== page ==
(The Center Square) – Minnesota is projected to lose thousands of hospitality industry jobs by the end of 2021.
According to new data released from the American Hotel and Lodging Association (AHLA), while roughly 12,469 hotel jobs were lost in Minnesota during 2020, around 10,562 hotel jobs are expected to be lost by the end of 2021, further devastating the hotel industry.
While the leisure and hospitality industry lost a reported 3.1 million jobs during the coronavirus pandemic, hotels throughout the United States lost around 672,316 jobs in 2020, with around 478,245 hotel jobs expected to be lost in 2021, according to AHLA data.
Among the top states projected to lose the most hotel jobs by the end of 2021 are California with an expected loss of 67,169 jobs; Florida with an expected loss of 39,560 jobs; New York with an expected loss of 38,028 jobs; Nevada with an expected loss of 22,282 jobs; and Hawaii with an expected loss of 20,029 jobs.
The data released by the AHLA comes following the introduction of the Save Hotel Jobs Act, introduced by Sen. Brian Schatz, D-Hawaii and Rep. Charlie Crist, D-Fla., in order to provide help to the already struggling hotel industry. The bill’s purpose is to provide federal relief to struggling hotels, which includes up to three months of payroll assistance.
On April 28, the AHLA and Unite Here, a North American-based hospitality workers union, released a news release urging Congress to pass the Save Hotel Jobs Act.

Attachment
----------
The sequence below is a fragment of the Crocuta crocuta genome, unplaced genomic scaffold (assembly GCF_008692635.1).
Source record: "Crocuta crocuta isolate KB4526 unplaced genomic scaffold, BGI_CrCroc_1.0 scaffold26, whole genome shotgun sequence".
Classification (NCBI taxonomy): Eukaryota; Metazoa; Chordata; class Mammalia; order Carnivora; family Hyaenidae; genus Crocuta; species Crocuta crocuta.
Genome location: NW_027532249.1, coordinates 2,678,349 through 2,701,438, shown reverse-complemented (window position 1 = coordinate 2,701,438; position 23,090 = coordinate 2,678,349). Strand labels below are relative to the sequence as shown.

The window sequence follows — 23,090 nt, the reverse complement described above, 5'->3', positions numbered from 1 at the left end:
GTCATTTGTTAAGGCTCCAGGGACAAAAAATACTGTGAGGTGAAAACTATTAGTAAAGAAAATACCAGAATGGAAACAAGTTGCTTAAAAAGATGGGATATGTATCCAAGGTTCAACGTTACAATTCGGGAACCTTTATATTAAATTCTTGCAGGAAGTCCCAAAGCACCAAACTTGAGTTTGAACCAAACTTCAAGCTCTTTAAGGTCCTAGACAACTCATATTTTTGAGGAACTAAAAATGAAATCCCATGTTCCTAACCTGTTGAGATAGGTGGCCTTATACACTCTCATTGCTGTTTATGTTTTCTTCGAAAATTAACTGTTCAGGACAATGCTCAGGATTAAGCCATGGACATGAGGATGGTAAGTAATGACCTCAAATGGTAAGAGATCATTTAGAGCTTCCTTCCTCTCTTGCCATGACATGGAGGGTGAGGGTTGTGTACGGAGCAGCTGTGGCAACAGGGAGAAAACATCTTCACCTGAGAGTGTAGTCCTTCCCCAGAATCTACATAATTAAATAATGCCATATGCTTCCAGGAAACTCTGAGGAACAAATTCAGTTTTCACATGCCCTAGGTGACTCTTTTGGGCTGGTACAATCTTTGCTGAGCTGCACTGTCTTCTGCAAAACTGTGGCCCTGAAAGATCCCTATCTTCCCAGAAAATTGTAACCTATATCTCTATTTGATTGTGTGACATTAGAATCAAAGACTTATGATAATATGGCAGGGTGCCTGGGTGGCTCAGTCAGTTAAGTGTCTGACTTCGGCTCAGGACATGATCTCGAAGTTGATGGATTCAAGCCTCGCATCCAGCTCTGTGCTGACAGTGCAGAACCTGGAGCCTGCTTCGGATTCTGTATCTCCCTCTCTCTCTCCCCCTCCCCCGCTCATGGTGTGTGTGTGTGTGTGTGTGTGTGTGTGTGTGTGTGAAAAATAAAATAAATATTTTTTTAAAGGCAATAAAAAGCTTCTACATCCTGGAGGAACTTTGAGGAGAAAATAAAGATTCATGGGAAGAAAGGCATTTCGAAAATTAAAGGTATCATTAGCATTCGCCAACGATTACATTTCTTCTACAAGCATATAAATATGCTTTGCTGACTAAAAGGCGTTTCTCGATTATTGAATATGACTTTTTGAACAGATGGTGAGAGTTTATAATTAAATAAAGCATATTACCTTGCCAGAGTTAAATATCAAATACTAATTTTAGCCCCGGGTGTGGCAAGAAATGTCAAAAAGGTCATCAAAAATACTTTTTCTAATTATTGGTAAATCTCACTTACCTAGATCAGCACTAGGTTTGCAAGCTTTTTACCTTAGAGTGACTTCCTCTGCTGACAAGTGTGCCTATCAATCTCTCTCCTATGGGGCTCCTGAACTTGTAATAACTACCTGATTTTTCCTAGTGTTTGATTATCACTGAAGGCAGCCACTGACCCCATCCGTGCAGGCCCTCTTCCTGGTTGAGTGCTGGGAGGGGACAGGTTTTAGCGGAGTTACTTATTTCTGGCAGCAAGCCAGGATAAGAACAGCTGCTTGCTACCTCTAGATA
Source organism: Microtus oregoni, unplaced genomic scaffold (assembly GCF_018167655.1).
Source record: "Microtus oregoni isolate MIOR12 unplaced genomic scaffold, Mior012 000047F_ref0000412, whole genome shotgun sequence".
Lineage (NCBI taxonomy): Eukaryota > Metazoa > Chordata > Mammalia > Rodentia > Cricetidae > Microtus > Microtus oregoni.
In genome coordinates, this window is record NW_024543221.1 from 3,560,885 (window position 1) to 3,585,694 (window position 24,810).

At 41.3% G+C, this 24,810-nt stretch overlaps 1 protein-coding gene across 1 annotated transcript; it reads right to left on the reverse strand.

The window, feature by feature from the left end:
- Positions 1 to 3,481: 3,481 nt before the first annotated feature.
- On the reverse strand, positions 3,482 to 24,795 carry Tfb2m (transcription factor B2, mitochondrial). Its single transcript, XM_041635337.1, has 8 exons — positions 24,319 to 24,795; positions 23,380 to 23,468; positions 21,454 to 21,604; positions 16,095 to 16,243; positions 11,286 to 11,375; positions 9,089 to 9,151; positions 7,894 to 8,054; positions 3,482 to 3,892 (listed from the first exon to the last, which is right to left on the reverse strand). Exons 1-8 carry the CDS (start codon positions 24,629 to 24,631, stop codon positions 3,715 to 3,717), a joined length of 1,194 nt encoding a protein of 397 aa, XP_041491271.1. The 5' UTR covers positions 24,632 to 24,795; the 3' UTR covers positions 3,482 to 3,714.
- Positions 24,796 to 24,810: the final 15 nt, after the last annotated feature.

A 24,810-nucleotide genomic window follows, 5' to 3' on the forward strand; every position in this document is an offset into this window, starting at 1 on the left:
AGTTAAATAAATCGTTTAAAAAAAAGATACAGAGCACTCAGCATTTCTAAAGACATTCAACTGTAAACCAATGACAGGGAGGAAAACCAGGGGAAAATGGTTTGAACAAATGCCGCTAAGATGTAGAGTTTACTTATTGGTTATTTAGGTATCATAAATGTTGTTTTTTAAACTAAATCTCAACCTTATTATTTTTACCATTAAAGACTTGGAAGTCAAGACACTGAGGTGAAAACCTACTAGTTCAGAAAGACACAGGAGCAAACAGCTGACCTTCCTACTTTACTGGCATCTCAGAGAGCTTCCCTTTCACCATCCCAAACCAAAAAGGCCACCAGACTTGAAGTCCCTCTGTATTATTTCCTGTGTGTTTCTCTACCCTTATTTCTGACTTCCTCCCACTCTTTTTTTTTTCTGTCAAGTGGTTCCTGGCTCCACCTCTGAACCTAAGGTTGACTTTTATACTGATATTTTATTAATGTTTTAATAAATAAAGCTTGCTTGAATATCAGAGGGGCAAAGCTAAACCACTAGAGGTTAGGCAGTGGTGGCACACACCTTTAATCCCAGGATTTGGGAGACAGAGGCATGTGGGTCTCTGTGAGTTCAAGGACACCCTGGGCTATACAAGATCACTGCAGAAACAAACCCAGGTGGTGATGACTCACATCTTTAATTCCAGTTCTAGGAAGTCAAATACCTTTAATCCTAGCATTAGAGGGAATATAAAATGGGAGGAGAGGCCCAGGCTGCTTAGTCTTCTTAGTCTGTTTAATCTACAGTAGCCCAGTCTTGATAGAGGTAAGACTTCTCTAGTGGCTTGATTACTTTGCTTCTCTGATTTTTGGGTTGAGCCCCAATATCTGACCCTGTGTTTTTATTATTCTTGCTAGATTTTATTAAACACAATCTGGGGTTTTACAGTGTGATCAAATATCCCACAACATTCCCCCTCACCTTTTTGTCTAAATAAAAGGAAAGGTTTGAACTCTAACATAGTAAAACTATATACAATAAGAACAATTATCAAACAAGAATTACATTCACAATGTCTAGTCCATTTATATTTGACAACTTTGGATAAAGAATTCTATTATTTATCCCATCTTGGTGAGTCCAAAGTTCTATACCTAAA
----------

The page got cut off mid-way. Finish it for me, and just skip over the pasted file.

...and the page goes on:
“Every day, hotels are closing for good, and hardworking, loyal employees are sadly being let go,” Chip Rogers, the President and CEO of AHLA, explained. “No industry has been more affected by the pandemic than hospitality. Government-issued travel bans and restrictions, which are meant to slow the spread of the virus, have wiped out 10 years of job growth in our industry. Now, millions of jobs and thousands of businesses are at risk-not just hotels, but the many businesses and workers hotels also support in the community. Congress must step up now to support the hotel industry workforce with targeted relief,” Rogers added.
“The pandemic has left millions of hotel employees out of work and many more struggling to get by with less hours. They need help,” Schatz said in the statement. “Our bill creates a new grant program that will bring back hotel jobs, pay workers, and help our economy recover.”
Even as vaccinations increase in the state, hotels are left struggling to get by. The decrease in “state and local tax revenue,” from hotels is reportedly expected to cost Minnesota about $173 million, the Star Tribune reported.
As Minnesota has started to ease back on some of the coronavirus restrictions in place, businesses in other industries have reported difficulty finding help, even after offering higher wages and additional hours.